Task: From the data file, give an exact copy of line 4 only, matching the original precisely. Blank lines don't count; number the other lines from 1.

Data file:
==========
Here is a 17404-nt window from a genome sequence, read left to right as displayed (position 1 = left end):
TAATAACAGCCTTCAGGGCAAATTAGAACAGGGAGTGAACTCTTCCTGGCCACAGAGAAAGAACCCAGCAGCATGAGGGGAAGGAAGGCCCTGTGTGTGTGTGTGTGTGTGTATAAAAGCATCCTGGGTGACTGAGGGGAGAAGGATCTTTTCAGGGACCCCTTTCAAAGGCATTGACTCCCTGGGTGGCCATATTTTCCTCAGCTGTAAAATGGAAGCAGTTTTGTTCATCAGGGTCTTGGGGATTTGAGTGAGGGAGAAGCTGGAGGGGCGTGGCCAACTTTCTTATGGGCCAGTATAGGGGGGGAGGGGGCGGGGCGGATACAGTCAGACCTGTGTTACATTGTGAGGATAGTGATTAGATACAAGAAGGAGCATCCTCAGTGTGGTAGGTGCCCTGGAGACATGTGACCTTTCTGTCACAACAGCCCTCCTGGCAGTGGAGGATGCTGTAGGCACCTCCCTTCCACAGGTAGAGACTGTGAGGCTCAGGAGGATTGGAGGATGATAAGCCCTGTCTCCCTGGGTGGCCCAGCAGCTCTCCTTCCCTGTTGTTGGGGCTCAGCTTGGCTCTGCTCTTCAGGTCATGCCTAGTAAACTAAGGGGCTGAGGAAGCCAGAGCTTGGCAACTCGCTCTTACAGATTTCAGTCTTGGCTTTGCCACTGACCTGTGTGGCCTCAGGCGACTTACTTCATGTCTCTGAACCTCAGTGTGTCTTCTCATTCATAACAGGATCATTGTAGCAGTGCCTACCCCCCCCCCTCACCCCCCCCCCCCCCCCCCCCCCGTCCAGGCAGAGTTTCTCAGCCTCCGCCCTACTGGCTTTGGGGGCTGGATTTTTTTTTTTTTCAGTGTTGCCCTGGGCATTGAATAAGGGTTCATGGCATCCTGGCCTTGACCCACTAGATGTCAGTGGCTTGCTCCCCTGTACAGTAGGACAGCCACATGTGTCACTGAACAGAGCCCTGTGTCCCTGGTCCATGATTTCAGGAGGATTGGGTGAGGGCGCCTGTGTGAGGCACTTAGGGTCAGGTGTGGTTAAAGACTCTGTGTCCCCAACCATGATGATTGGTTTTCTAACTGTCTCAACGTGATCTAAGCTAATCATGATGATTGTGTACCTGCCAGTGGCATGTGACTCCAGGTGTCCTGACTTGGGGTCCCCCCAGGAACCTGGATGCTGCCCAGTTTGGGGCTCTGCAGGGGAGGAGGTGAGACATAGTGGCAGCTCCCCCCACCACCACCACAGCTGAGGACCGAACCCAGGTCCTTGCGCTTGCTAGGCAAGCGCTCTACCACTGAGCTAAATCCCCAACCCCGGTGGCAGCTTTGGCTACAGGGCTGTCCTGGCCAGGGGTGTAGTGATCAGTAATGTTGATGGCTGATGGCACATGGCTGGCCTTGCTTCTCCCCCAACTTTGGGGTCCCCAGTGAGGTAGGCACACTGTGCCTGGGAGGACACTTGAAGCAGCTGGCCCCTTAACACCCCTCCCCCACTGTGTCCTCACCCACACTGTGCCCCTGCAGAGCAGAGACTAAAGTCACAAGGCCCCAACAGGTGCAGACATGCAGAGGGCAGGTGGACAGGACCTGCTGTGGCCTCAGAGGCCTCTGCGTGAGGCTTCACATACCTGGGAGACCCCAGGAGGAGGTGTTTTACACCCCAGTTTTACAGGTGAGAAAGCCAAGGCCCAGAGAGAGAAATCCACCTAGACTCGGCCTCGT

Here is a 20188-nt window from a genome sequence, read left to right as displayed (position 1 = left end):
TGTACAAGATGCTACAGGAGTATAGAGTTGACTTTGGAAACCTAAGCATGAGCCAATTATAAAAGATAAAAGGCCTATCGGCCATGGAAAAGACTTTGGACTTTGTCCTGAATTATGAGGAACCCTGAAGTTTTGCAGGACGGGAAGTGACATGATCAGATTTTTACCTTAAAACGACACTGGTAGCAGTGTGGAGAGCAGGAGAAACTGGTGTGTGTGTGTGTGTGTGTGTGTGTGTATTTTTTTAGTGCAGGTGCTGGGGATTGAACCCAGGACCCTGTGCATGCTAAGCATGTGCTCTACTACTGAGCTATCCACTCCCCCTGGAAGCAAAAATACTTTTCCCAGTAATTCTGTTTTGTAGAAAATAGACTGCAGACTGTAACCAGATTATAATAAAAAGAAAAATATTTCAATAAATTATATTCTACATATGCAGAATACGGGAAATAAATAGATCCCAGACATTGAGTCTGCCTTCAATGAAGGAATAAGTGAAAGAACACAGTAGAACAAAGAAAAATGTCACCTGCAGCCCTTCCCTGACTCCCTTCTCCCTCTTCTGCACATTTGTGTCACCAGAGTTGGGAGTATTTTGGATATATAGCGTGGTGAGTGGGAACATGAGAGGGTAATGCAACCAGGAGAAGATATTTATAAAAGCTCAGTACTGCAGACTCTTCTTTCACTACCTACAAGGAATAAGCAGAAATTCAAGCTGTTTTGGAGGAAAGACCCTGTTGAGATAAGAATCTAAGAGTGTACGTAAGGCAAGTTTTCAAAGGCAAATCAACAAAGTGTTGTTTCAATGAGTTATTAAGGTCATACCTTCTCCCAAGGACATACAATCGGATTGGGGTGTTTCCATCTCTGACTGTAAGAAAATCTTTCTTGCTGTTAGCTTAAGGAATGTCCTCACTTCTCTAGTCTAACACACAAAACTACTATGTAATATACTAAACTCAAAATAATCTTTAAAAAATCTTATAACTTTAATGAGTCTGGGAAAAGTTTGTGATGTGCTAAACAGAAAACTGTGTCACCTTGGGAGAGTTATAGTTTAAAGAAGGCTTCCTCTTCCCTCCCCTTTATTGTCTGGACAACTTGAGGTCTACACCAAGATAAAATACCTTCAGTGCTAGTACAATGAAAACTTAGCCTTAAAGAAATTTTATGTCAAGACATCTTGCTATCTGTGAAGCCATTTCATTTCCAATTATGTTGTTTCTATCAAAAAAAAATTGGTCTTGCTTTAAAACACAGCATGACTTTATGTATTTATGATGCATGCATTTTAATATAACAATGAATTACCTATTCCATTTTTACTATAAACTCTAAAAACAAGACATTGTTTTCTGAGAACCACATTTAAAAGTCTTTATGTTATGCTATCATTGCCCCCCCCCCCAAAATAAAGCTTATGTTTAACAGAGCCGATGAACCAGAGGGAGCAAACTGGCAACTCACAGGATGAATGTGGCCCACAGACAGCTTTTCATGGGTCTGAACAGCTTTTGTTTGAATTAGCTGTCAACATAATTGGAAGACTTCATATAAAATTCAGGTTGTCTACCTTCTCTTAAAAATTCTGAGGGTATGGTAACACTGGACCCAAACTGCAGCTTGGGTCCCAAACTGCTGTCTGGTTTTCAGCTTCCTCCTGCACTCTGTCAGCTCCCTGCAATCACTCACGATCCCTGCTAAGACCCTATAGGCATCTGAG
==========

TGTACAAGATGCTACAGGAGTATAGAGTTGACTTTGGAAACCTAAGCATGAGCCAATTATAAAAGATAAAAGGCCTATCGGCCATGGAAAAGACTTTGGACTTTGTCCTGAATTATGAGGAACCCTGAAGTTTTGCAGGACGGGAAGTGACATGATCAGATTTTTACCTTAAAACGACACTGGTAGCAGTGTGGAGAGCAGGAGAAACTGGTGTGTGTGTGTGTGTGTGTGTGTGTGTATTTTTTTAGTGCAGGTGCTGGGGATTGAACCCAGGACCCTGTGCATGCTAAGCATGTGCTCTACTACTGAGCTATCCACTCCCCCTGGAAGCAAAAATACTTTTCCCAGTAATTCTGTTTTGTAGAAAATAGACTGCAGACTGTAACCAGATTATAATAAAAAGAAAAATATTTCAATAAATTATATTCTACATATGCAGAATACGGGAAATAAATAGATCCCAGACATTGAGTCTGCCTTCAATGAAGGAATAAGTGAAAGAACACAGTAGAACAAAGAAAAATGTCACCTGCAGCCCTTCCCTGACTCCCTTCTCCCTCTTCTGCACATTTGTGTCACCAGAGTTGGGAGTATTTTGGATATATAGCGTGGTGAGTGGGAACATGAGAGGGTAATGCAACCAGGAGAAGATATTTATAAAAGCTCAGTACTGCAGACTCTTCTTTCACTACCTACAAGGAATAAGCAGAAATTCAAGCTGTTTTGGAGGAAAGACCCTGTTGAGATAAGAATCTAAGAGTGTACGTAAGGCAAGTTTTCAAAGGCAAATCAACAAAGTGTTGTTTCAATGAGTTATTAAGGTCATACCTTCTCCCAAGGACATACAATCGGATTGGGGTGTTTCCATCTCTGACTGTAAGAAAATCTTTCTTGCTGTTAGCTTAAGGAATGTCCTCACTTCTCTAGTCTAACACACAAAACTACTATGTAATATACTAAACTCAAAATAATCTTTAAAAAATCTTATAACTTTAATGAGTCTGGGAAAAGTTTGTGATGTGCTAAACAGAAAACTGTGTCACCTTGGGAGAGTTATAGTTTAAAGAAGGCTTCCTCTTCCCTCCCCTTTATTGTCTGGACAACTTGAGGTCTACACCAAGATAAAATACCTTCAGTGCTAGTACAATGAAAACTTAGCCTTAAAGAAATTTTATGTCAAGACATCTTGCTATCTGTGAAGCCATTTCATTTCCAATTATGTTGTTTCTATCAAAAAAAAATTGGTCTTGCTTTAAAACACAGCATGACTTTATGTATTTATGATGCATGCATTTTAATATAACAATGAATTACCTATTCCATTTTTACTATAAACTCTAAAAACAAGACATTGTTTTCTGAGAACCACATTTAAAAGTCTTTATGTTATGCTATCATTGCCCCCCCCCCCAAAATAAAGCTTATGTTTAACAGAGCCGATGAACCAGAGGGAGCAAACTGGCAACTCACAGGATGAATGTGGCCCACAGACAGCTTTTCATGGGTCTGAACAGCTTTTGTTTGAATTAGCTGTCAACATAATTGGAAGACTTCATATAAAATTCAGGTTGTCTACCTTCTCTTAAAAATTCTGAGGGTATGGTAACACTGGACCCAAACTGCAGCTTGGGTCCCAAACTGCTGTCTGGTTTTCAGCTTCCTCCTGCACTCTGTCAGCTCCCTGCAATCACTCACGATCCCTGCTAAGACCCTATAGGCATCTGAG